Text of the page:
The family of a south Florida man has filed a lawsuit against North Shore Medical Center in Miami. The man, 79 year-old Richard Smith, died in July 2010 when he went to the hospital complaining of shortness of breath and received the wrong medication. The nurse who administered the allegedly fatal dosage received disciplinary sanctions and paid a fine, which the family does not find satisfactory.
Smith told doctors he had shortness of breath and an upset stomach. His treating physician ordered Pepcid, an antacid available over the counter. The ICU nurse instead took a vial of Pancuronium from a locked cart and put it in Smith’s IV. Pancuronium is a muscle relaxant used by the ICU when intubating a patient. In larger doses, it is used by the Florida prison system in executions as part of a three-drug cocktail. The drug does not affect consciousness, but does significantly impair motor functions. At high enough doses, a person would not be able to breathe.
According to hospital records, no one noticed Smith’s condition for thirty minutes. When hospital staff finally recognized the problem, Smith’s heart had stopped. Resuscitation efforts did not succeed in reviving him. An investigation by the state found that the nurse on duty not only failed to read the label on the medication, but failed to scan both the drug label and Smith’s patient ID bracelet. These would have alerted the nurse to the problem. Another report indicated that the nurse did not follow safeguards established for the drug cart containing the Pancuronium. The state cited the hospital for this failure. The hospital has reportedly removed Pancuronium from most nursing areas in the hospital and created a new packaging system with clearer warnings.
According to local news covering the story, the nurse still works at North Shore. He reportedly received a reprimand, paid a $2,800 fine to the state, and attended remediation courses. The hospital described this as appropriate counseling and re-training. Smith’s family disagrees, saying through their attorney that the nurse should not still be permitted to work with patients. This Pharmacy Error Injury Lawyer Blog has previously reported on cases where medication errors causing death have led to criminal convictions for involuntary manslaughter. In this instance, the consequences apparently end at professional discipline.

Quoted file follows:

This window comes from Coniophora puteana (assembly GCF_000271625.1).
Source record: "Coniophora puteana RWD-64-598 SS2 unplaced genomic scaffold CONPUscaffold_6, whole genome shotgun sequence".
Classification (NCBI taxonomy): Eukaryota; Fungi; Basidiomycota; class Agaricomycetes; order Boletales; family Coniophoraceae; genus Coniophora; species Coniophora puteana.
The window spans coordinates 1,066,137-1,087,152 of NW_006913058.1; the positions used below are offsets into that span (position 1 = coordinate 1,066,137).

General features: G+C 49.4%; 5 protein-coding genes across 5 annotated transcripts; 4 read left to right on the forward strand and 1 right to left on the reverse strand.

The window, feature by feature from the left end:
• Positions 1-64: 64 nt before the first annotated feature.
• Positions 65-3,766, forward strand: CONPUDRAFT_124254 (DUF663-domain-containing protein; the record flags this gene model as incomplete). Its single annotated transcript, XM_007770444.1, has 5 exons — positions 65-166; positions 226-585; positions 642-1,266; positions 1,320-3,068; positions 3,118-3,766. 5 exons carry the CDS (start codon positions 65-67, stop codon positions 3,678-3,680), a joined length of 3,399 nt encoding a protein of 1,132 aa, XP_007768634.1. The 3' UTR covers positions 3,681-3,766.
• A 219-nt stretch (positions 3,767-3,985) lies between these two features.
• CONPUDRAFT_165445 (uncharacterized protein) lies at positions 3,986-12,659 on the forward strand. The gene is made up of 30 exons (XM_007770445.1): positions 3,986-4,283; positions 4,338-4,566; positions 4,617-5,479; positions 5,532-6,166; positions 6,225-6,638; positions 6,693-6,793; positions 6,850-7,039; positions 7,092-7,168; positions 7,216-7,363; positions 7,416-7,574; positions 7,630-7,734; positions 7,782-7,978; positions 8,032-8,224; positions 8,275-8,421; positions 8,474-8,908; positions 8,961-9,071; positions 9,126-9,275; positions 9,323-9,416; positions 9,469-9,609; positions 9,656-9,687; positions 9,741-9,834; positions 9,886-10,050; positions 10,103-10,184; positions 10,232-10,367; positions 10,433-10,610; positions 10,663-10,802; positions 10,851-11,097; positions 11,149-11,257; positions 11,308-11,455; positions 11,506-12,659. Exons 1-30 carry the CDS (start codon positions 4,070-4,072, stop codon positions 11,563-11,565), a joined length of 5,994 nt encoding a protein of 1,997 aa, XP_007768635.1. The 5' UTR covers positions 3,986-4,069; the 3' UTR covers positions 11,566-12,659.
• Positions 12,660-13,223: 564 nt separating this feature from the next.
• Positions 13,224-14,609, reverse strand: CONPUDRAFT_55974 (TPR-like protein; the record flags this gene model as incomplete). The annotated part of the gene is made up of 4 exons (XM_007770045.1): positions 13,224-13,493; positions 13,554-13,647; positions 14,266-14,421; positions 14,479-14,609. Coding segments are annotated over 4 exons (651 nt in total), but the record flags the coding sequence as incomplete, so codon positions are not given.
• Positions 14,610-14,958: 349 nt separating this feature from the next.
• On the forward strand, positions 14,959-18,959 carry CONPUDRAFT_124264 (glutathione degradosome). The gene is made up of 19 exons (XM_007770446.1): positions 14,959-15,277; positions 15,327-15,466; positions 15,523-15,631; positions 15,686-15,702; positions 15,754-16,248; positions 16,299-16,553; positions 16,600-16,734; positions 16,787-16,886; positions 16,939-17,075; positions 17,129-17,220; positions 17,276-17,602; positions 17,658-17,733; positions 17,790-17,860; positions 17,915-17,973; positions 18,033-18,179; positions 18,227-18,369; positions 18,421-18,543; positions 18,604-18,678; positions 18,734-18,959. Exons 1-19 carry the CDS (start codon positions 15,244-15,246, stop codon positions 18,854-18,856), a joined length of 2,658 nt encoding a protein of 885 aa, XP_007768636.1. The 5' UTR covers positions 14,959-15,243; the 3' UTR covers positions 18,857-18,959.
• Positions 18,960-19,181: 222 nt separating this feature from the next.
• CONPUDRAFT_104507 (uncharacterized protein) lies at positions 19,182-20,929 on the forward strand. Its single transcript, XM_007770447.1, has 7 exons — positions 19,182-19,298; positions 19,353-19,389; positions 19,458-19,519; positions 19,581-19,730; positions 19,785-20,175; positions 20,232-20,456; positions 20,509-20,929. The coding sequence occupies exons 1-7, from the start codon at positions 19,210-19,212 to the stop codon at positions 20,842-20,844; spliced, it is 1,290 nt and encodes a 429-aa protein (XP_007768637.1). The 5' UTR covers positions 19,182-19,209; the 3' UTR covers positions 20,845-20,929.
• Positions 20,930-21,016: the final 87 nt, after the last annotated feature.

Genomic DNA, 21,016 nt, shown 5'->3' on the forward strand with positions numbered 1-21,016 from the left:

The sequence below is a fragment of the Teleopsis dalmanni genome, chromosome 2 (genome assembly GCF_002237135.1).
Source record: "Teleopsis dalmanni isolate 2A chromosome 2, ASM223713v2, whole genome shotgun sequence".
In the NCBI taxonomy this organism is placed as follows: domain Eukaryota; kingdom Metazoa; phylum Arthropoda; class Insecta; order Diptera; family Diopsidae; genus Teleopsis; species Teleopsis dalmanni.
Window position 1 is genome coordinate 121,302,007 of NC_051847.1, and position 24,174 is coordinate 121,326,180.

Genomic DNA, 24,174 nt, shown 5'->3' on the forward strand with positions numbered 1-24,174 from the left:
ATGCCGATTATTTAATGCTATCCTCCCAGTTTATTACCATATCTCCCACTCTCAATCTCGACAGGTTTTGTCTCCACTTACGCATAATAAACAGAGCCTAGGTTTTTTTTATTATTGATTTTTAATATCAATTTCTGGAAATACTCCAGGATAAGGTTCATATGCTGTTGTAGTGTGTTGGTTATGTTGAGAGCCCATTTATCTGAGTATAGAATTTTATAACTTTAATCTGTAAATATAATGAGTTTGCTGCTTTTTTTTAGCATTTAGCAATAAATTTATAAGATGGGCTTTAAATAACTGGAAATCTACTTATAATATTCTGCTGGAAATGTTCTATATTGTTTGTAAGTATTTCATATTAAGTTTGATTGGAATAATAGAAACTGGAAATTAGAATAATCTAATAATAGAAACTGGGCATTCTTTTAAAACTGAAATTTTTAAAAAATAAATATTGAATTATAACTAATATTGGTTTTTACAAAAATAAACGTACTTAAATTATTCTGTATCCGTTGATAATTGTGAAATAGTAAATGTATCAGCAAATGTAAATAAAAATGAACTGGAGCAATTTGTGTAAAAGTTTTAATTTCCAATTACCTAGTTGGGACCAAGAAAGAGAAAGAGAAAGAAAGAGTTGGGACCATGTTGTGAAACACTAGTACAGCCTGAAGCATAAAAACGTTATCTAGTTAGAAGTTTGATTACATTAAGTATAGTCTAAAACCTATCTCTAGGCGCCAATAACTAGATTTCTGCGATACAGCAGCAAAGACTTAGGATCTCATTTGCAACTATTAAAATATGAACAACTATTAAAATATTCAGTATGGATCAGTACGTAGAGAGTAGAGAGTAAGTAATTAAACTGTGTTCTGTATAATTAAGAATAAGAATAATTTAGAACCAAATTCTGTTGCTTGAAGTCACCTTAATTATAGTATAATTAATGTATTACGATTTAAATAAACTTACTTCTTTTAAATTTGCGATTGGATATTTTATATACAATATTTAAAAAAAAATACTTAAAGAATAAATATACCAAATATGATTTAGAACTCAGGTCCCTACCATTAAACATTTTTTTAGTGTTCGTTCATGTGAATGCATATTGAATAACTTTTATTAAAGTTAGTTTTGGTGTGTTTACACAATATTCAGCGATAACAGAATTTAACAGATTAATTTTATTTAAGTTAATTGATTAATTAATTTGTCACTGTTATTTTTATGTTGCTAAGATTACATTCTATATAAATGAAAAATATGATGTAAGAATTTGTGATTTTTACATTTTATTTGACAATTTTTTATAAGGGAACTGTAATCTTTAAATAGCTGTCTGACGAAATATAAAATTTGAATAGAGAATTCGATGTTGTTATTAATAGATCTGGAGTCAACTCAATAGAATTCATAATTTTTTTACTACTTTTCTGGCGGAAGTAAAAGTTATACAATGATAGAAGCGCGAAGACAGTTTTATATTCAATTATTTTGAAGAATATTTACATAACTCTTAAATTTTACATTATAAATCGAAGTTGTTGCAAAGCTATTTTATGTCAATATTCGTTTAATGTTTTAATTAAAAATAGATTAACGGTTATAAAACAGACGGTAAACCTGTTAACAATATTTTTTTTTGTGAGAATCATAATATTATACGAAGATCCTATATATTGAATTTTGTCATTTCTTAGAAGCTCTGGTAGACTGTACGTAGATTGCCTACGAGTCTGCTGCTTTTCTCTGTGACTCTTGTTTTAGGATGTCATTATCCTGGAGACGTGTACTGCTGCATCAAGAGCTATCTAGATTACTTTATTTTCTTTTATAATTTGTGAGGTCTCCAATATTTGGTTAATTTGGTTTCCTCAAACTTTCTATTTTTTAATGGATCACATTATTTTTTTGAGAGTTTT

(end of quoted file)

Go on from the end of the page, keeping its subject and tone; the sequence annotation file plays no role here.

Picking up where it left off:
Media coverage does not say specifically what Smith’s family is seeking in their lawsuit, but wrongful death is presumably a claim. A negligence theory seems clear. Dispensing the wrong medication to a patient is a breach of a hospital’s duty of professional care to its patients. In this case, a series of omissions allegedly caused Smith to receive a muscle relaxant, a medication wholly inappropriate to his medical needs, which allegedly caused his death. Smith’s family can claim damages for the loss of his financial support and his companionship, as well as medical and other costs. Smith’s widow told the news that she and Smith, in addition to raising four children of their own and ten others, were raising a 2- and 10-year-old at the time of Smith’s death. The children’s mother had recently died and they had taken the children in.
Patients who have suffered injury due to hospital pharmacy errors have rights to compensation for their damages. If you or a loved one have suffered harm from a medication error, contact the Maryland pharmacy error attorneys at Lebowitz & Mzhen online or at (800) 654-1949 to schedule a free and confidential consultation.
More Blog Posts:
Infant Dies of Accidental Antibiotic Overdose in Hospital, Pharmacy Error Injury Lawyer, November 9, 2011
Preventing Medication Mix-Ups at the Pharmacy, Pharmacy Error Injury Lawyer, October 5, 2011
Hospital Patients are Subject to an Average of One Medication Error per Day, Pharmacy Error Injury Lawyer, September 14, 2011
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